MS has long been described as a disease with multiple discrete inflammatory/demyelinating lesions or plaques scattered throughout normal-appearing, i.e., fully myelinated and intact, white matter. Based on extensive studies of affected MS tissues and on data from various animal models, the earliest lesions are generally regarded to be immune responses in which there is localized damage to the blood-brain barrier and T and other mononuclear cells infiltrate the CNS and mediate tissue injury. The major target of injury is white matter myelin which is focally disrupted and selectively removed through the phagocytic activity of macrophages/microglia. Recent studies emphasize heterogeneity in mechanisms of demyelination that parallel the heterogeneous appearances of lesions on neuroimaging and may also reflect the marked variation of clinical courses among different MS patients (2). In particular, potential contributions of anti-myelin antigen antibody responses continue to be defined (3,4). Whether ECM alterations occurring in MS lesions contribute to retention of pathogenic antibodies in lesions or to the promotion of B cell differentiation and proliferation in the CNS is not known. However, ECM molecules that are deposited in MS lesions, e.g., fibronectin and vitronectin, do promote B cell migration and activation in vitro (5-7). Furthermore, antibodies to CNS white matter ECM components have been detected in MS patients (8). Therefore, additional investigation of interactions of B cells and antibodies with ECM components in MS is warranted.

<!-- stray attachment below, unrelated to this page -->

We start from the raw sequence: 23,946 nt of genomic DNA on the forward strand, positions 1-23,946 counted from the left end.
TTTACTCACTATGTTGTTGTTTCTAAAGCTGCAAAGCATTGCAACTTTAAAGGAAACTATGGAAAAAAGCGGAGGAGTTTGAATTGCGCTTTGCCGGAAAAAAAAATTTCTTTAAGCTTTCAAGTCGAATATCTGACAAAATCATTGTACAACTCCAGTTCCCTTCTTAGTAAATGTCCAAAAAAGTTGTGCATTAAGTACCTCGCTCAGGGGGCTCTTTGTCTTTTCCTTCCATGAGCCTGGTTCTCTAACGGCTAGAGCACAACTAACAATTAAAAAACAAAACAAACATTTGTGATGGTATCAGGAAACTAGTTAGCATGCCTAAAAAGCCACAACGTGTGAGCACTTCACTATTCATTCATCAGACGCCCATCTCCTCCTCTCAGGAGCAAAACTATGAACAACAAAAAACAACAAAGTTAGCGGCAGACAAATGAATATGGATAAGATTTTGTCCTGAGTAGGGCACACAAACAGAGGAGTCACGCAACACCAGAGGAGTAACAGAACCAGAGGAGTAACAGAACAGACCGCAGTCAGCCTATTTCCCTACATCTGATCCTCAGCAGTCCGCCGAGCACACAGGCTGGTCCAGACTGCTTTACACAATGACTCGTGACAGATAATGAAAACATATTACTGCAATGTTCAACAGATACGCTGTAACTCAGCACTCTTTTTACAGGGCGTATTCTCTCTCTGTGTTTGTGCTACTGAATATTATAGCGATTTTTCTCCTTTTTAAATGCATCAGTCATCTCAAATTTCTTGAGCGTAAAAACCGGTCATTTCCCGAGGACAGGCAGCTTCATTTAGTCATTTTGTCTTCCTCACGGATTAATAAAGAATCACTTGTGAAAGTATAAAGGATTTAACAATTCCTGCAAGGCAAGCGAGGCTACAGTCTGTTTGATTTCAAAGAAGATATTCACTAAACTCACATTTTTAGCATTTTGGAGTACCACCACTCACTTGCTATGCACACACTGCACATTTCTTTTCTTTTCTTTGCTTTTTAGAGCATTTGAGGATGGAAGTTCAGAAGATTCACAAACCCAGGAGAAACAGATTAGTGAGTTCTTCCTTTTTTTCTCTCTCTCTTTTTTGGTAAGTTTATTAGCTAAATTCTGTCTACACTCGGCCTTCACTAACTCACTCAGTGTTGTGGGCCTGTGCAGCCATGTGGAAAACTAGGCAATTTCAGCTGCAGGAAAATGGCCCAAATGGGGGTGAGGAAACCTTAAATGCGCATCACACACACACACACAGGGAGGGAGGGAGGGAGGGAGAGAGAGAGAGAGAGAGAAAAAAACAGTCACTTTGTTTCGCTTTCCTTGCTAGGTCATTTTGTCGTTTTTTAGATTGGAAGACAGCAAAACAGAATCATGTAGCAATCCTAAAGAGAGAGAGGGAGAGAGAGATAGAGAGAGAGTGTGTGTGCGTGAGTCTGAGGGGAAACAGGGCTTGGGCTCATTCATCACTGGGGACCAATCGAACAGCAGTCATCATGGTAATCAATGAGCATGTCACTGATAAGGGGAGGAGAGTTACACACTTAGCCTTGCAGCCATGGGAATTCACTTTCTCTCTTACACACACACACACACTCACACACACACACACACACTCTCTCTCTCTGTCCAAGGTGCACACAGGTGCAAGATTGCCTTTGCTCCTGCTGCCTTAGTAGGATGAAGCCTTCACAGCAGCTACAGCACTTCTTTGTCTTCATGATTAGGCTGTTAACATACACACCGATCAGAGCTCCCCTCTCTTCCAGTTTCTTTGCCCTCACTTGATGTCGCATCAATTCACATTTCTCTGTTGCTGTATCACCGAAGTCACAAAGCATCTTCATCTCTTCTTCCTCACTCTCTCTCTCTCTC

Activated endothelial cells and matrix metalloproteinases

Alterations of endothelial cell intercellular adhesion and adhesion to ECM basement membrane molecules are among the earliest events in CNS immune reactions. Within endothelial cells, peripheral localization of proteins that form tight intercellular junctions is critical to their barrier functions. This localization may be modulated directly by the ECM (9) or indirectly as a consequence of ECM binding and presentation of soluble inflammatory mediators, e.g., tumor necrosis factor-a (Kuruganti PA, Hinojoza JR, Ehmann RA and Sobel RA, unpublished results). Altered expression of the integrin laminin receptors VLA-6 and VLA-1 in MS lesions may also result in endothelial cell retraction and detachment from vascular basement membrane laminin leading to increased permeability of the blood-brain barrier (10). Furthermore, up-regulation of molecules associated with endothelial cell injury, e.g., plasminogen activator inhibitor-1, urokinase plasminogen activator and matrix metalloproteinases (MMPs), is likely to facilitate leukocyte passage through blood vessel walls as the basement membrane ECM undergoes remodeling (11). Thus, endothelial cell-ECM-dependent interactions are critical events leading to the influx into the CNS of the soluble molecules and cells that are normally excluded, causing tissue damage.